Following the declaration of war, the Germans did not launch Luftwaffe raids on British cities. In fact, the Luftwaffe was a tactical force and did not have the capability for any extesive air campaign against Britain from German bases. The fighting was largely restricted to Poland. The Allies made no real effort to suppot Poland besides declaring war and instituting a naval blockade of Germany. The fighting in Poland was over by early October. There was little fighting on the Western front. The press took to calling the war "The Phony War". There were no important German bombing raids on Britain.
The combination of events resulted in parents changing their minds about the evavuation.
There were no German bombing raids. Nor was there much action on the Western front. The fighting had mostly been in distant Poland. And Britain and France made no effort to relieve Poland. In the West this was the start of what became known as the Phoney War. The French remined safefly beginf the Maginot Line. And the British Expeditionary Force deployed along the Belgian border, ready to advance into Belgium if the Germans attacked Belgium as anticipated. But as the Lufwaffe did not attack, parents began to change their minds. And the children now knew it was not a holiday lark and wanted to come home. Parents understanably missed the kids. The children began sending letters pleading to be brought back. As a result, many parents began bringing their children home. Some children stayed put in the country side. But as time progressed more and more parents began brining their children hime. The evacuee children in the countryside became a minority.
The Government launched a campaign to persuade parents to leave the children where it was safe. The poster here is an example (appendix 1). Thgey also made cheap railroad day fairs available to parents so they could visit their children. But the visits often resulted in more children being brought home. he poster here appealing to Mothers to evacuate their children (figure 1) and the appeal for women to volunteer for evacuatiom work reflects the fact that the men were called up fir military service. And thus Mums being the main target of goverment propaganda to evacuate.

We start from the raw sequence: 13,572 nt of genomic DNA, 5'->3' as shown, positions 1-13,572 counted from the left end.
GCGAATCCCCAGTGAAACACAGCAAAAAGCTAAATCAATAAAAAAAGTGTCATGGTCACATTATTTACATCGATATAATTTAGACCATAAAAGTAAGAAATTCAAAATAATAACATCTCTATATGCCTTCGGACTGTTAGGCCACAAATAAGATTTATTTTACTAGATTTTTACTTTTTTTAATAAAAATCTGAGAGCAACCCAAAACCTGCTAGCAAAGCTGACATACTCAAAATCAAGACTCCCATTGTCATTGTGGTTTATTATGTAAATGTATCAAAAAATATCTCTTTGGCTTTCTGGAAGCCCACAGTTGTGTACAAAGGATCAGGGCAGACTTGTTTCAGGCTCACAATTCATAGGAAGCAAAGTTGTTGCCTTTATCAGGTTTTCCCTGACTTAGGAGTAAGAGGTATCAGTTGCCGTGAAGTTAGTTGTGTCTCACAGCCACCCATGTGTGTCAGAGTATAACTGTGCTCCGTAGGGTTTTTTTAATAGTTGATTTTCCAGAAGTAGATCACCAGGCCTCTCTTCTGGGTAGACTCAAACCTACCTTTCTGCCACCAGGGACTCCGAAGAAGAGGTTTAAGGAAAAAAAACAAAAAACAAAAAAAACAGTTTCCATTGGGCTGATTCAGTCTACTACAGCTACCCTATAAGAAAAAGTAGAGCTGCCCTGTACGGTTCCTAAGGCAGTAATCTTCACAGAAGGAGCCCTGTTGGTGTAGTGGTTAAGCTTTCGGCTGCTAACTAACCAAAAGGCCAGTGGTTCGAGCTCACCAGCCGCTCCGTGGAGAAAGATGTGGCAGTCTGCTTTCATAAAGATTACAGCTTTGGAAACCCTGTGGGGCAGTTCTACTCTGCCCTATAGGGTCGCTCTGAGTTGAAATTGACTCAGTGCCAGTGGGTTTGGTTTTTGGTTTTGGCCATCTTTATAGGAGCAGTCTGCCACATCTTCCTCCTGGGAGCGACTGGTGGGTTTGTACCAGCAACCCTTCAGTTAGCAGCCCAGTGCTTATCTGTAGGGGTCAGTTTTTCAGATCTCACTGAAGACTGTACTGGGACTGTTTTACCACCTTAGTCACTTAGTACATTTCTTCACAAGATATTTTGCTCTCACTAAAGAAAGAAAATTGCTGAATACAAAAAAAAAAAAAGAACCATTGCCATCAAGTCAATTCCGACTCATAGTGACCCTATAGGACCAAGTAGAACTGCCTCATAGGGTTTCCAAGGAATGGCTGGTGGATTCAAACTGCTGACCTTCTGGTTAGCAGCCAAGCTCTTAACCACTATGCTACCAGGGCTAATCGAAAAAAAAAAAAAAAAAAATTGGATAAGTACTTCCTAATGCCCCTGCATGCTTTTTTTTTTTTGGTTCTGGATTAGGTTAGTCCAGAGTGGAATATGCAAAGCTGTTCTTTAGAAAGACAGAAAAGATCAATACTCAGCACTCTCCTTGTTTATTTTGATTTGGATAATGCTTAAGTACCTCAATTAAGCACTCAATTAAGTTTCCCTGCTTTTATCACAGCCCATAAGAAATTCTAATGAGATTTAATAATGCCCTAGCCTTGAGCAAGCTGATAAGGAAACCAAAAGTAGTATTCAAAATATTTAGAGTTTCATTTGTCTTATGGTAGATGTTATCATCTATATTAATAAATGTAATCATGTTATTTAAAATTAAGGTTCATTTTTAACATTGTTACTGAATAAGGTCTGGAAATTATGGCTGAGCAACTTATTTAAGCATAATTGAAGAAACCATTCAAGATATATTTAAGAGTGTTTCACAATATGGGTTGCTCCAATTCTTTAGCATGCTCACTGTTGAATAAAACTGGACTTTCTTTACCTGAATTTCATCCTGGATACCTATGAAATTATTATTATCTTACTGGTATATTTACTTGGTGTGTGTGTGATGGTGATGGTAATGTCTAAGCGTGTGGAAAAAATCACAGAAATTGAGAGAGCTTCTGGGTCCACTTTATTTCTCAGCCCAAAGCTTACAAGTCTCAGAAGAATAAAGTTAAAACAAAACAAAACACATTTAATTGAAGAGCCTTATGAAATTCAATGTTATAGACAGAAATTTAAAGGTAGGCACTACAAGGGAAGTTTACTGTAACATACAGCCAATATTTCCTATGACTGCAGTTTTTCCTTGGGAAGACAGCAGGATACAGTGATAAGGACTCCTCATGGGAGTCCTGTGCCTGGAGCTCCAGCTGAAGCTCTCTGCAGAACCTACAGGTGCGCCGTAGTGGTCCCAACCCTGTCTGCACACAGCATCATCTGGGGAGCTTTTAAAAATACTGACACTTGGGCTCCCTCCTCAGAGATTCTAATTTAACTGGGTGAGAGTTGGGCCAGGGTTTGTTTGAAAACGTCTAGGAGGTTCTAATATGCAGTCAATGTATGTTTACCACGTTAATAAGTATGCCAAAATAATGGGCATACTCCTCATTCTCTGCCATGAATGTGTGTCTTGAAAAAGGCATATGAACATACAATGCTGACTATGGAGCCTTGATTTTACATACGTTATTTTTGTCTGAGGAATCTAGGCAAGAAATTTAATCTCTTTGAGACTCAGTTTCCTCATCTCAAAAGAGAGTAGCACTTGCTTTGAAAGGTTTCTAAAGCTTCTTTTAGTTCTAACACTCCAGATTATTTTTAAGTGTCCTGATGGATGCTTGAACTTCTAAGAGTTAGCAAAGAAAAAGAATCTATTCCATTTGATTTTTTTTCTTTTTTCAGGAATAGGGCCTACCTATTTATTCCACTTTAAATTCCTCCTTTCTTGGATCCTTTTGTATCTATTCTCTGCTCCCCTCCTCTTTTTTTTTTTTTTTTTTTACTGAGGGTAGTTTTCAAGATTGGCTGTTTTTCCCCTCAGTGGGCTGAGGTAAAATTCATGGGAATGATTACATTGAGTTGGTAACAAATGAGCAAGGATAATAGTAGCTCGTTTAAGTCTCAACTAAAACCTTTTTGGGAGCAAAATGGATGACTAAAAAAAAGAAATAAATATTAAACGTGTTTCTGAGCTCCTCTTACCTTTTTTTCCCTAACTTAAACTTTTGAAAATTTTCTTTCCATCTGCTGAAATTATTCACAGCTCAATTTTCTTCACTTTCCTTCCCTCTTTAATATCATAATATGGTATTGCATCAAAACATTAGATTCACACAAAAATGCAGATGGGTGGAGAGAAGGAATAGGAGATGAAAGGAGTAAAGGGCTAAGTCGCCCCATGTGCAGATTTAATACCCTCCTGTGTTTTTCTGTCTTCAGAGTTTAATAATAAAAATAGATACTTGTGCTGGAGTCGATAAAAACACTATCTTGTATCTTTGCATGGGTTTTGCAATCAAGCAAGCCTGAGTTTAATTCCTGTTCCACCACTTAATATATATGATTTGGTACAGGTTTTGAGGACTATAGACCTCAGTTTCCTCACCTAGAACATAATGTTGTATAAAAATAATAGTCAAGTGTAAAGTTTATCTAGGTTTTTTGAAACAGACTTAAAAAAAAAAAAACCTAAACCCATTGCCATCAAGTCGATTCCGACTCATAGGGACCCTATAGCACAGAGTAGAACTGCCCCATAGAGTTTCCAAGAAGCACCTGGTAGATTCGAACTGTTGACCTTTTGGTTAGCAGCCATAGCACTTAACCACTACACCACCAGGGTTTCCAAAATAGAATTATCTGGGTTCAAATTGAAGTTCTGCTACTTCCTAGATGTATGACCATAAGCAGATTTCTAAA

There was of course a great desire on the part of the children by Christmas 1939 to come home. All the childtrn wanted to be home for Christmas. And the thought of a Christmas without the kids was to much for most parents to bear. As Christmas approached few parents coud not resist the tearful letters fron their children. And most children got their wishes and were back home for Christmas. he evcution after all had been voluntary and all up to the parents. Estimates suggest that about 75 percent of the evacuated children were back home by January 1940. As a result, the children returned to their London and other city schools. After Chrustmas parents began registering the children ikn their former schools for the Winter Term. This was not easy to arrange because so many teachers had been evacuated with th chidren to the countryside. For several months the Phony War continued. The German in reality did not have the rnge to bomb Britain. It had been designed as short range tactical air force. The Allies could hve bombed Germany, especilly when the Luftwaffe was fully committed to the Polish campign (Septenber 1939). The French refused to authorize bombing from French airfilds bout of feat of German raids in their cities. Thus the British public began to think thar their pre-War fears of bomning cities was exagerted and hpe tht perhaps a peace could be arranged. The only action was at sea where the U-boats proved to be more of a threat than the Royal Navy had anticipated. But that was beyond the view of British families. It felt safe at home. There were no Zeppelin and Gotha bomber raids. The BEF and French Army still stood betweem thm and the Germans as had been the case in World War I.